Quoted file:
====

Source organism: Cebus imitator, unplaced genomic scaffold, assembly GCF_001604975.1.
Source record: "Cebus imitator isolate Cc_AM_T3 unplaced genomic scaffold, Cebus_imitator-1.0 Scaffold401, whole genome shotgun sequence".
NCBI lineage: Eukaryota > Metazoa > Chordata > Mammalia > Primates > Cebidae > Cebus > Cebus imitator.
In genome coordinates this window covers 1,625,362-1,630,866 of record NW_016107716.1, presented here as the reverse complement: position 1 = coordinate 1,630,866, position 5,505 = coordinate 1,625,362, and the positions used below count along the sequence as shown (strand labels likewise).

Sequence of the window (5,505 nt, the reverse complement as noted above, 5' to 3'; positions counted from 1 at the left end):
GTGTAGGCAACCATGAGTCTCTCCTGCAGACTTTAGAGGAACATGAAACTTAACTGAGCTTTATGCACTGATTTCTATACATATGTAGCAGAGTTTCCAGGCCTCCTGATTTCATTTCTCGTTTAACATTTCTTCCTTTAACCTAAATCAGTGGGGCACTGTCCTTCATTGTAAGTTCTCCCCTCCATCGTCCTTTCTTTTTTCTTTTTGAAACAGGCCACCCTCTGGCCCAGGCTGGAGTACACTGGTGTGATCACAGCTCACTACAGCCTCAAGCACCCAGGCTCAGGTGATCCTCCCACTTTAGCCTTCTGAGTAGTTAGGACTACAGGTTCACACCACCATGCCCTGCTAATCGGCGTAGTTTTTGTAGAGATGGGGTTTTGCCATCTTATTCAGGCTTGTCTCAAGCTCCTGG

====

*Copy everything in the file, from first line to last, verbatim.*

Source organism: Cebus imitator, unplaced genomic scaffold, assembly GCF_001604975.1.
Source record: "Cebus imitator isolate Cc_AM_T3 unplaced genomic scaffold, Cebus_imitator-1.0 Scaffold401, whole genome shotgun sequence".
NCBI lineage: Eukaryota > Metazoa > Chordata > Mammalia > Primates > Cebidae > Cebus > Cebus imitator.
In genome coordinates this window covers 1,625,362-1,630,866 of record NW_016107716.1, presented here as the reverse complement: position 1 = coordinate 1,630,866, position 5,505 = coordinate 1,625,362, and the positions used below count along the sequence as shown (strand labels likewise).

Sequence of the window (5,505 nt, the reverse complement as noted above, 5' to 3'; positions counted from 1 at the left end):
GTGTAGGCAACCATGAGTCTCTCCTGCAGACTTTAGAGGAACATGAAACTTAACTGAGCTTTATGCACTGATTTCTATACATATGTAGCAGAGTTTCCAGGCCTCCTGATTTCATTTCTCGTTTAACATTTCTTCCTTTAACCTAAATCAGTGGGGCACTGTCCTTCATTGTAAGTTCTCCCCTCCATCGTCCTTTCTTTTTTCTTTTTGAAACAGGCCACCCTCTGGCCCAGGCTGGAGTACACTGGTGTGATCACAGCTCACTACAGCCTCAAGCACCCAGGCTCAGGTGATCCTCCCACTTTAGCCTTCTGAGTAGTTAGGACTACAGGTTCACACCACCATGCCCTGCTAATCGGCGTAGTTTTTGTAGAGATGGGGTTTTGCCATCTTATTCAGGCTTGTCTCAAGCTCCTGG